Human altruism–proximate patterns and evolutionary origins

Analyse & Kritik 27 (1):6-47 (2005)
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Abstract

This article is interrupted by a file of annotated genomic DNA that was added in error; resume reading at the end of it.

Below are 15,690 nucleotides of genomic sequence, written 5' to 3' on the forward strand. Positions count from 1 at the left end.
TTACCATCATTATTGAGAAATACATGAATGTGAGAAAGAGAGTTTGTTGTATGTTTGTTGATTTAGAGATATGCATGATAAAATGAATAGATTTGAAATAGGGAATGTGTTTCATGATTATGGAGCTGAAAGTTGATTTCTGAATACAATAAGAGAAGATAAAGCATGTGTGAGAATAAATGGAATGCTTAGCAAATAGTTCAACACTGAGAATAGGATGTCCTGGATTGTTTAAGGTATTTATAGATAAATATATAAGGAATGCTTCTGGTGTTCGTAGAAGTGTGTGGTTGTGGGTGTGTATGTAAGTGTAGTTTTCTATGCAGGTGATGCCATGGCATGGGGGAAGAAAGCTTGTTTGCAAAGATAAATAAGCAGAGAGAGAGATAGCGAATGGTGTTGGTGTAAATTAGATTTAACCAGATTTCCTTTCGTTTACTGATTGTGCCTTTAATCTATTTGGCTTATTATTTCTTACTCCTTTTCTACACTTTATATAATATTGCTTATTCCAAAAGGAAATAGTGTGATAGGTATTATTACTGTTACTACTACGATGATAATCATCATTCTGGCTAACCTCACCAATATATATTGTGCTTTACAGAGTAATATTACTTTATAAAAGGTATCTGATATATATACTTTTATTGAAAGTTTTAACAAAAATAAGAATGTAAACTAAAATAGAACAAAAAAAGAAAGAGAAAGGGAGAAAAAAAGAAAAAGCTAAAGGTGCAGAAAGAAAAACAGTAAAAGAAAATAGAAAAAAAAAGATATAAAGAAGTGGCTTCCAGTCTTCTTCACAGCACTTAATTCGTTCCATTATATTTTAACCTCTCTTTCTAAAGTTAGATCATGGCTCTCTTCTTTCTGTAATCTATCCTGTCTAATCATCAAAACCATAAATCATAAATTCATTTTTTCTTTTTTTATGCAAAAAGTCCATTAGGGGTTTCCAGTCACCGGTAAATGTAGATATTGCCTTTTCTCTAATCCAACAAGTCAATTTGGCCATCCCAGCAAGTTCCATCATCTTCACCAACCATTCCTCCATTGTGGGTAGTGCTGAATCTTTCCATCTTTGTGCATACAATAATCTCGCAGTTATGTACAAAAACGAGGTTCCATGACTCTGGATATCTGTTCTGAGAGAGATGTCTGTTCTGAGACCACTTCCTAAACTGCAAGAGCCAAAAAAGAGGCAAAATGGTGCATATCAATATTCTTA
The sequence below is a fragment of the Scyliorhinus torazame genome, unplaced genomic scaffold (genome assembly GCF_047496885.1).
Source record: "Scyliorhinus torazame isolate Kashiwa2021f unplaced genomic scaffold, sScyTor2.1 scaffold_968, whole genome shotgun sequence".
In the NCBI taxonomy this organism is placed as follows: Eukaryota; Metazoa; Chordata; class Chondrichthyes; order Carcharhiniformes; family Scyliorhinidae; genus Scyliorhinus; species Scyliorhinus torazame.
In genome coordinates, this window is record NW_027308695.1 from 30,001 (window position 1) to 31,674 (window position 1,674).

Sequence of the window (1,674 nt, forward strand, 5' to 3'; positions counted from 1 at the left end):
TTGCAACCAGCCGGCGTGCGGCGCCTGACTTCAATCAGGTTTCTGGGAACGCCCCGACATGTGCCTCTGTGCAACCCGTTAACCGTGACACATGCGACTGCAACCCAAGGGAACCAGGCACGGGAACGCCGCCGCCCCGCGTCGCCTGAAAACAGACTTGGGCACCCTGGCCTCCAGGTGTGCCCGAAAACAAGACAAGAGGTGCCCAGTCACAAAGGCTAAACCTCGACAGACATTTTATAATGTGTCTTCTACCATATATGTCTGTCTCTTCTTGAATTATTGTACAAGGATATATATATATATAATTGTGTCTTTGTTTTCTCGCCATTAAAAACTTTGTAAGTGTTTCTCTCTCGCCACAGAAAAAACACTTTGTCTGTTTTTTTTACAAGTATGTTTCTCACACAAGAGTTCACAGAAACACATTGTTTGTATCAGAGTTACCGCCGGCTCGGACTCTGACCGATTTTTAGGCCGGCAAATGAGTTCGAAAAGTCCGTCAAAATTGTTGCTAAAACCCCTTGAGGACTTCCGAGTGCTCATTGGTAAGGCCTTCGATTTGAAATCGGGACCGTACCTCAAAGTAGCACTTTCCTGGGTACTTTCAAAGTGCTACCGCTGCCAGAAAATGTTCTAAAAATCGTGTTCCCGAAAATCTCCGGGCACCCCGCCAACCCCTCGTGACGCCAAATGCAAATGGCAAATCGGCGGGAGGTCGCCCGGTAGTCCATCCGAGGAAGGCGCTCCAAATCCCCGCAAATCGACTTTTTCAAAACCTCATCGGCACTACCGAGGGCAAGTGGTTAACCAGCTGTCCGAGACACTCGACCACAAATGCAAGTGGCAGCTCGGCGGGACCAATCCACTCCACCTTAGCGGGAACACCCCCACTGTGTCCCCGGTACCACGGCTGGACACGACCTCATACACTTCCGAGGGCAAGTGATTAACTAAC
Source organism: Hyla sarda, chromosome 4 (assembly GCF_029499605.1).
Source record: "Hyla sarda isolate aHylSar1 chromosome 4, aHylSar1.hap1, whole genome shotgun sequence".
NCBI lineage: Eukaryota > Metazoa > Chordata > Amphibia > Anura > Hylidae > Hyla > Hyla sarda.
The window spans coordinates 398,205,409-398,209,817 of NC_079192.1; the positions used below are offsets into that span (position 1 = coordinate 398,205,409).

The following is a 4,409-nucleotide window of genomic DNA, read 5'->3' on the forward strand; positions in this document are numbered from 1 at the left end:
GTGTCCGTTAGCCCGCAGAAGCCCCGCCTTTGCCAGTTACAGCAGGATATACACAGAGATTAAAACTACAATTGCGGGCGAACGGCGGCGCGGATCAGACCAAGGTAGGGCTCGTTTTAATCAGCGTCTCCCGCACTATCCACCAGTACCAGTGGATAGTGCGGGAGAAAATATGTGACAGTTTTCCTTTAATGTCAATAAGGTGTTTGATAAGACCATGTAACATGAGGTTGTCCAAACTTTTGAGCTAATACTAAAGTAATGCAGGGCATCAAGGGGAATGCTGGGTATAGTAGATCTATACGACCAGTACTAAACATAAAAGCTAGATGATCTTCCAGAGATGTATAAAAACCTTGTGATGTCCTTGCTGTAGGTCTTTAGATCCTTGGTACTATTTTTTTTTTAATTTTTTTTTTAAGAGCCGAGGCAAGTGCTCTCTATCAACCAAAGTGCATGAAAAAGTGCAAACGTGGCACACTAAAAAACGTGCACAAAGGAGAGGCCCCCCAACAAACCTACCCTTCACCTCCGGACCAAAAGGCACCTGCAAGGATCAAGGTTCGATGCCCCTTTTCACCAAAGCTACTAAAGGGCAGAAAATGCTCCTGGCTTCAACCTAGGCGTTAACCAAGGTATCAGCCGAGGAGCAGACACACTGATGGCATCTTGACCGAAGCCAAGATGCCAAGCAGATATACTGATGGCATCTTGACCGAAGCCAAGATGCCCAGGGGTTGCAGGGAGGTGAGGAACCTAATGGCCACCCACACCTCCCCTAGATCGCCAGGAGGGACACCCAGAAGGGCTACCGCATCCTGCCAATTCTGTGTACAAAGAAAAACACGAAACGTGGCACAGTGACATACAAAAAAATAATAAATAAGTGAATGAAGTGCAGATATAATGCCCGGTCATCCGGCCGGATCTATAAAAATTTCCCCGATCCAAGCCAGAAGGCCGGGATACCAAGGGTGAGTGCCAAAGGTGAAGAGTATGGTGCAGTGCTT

Are people selfish or altruistic? Throughout history this question has been answered on the basis of much introspection and little evidence. It has been at the heart of many controversial debates in politics, science, and philosophy. Some of the most fundamental questions concerning our evolutionary origins, our social relations, and the organization of society are centered around issues of altruism and selfishness. Experimental evidence indicates that human altruism is a powerful force and unique in the animal world. However, there is much individual heterogeneity and the interaction between altruists and selfish individuals is key for understanding the evolutionary dynamics as well as the proximate patterns of human cooperation. Depending on the environment, a minority of altruists can force a majority of selfish individuals to cooperate or, conversely, a few egoists can induce a large number of altruists to defect. Current gene-based evolutionary theories cannot explain important patterns of human altruism pointing towards the need for theories of cultural evolution and gene-culture coevolution.

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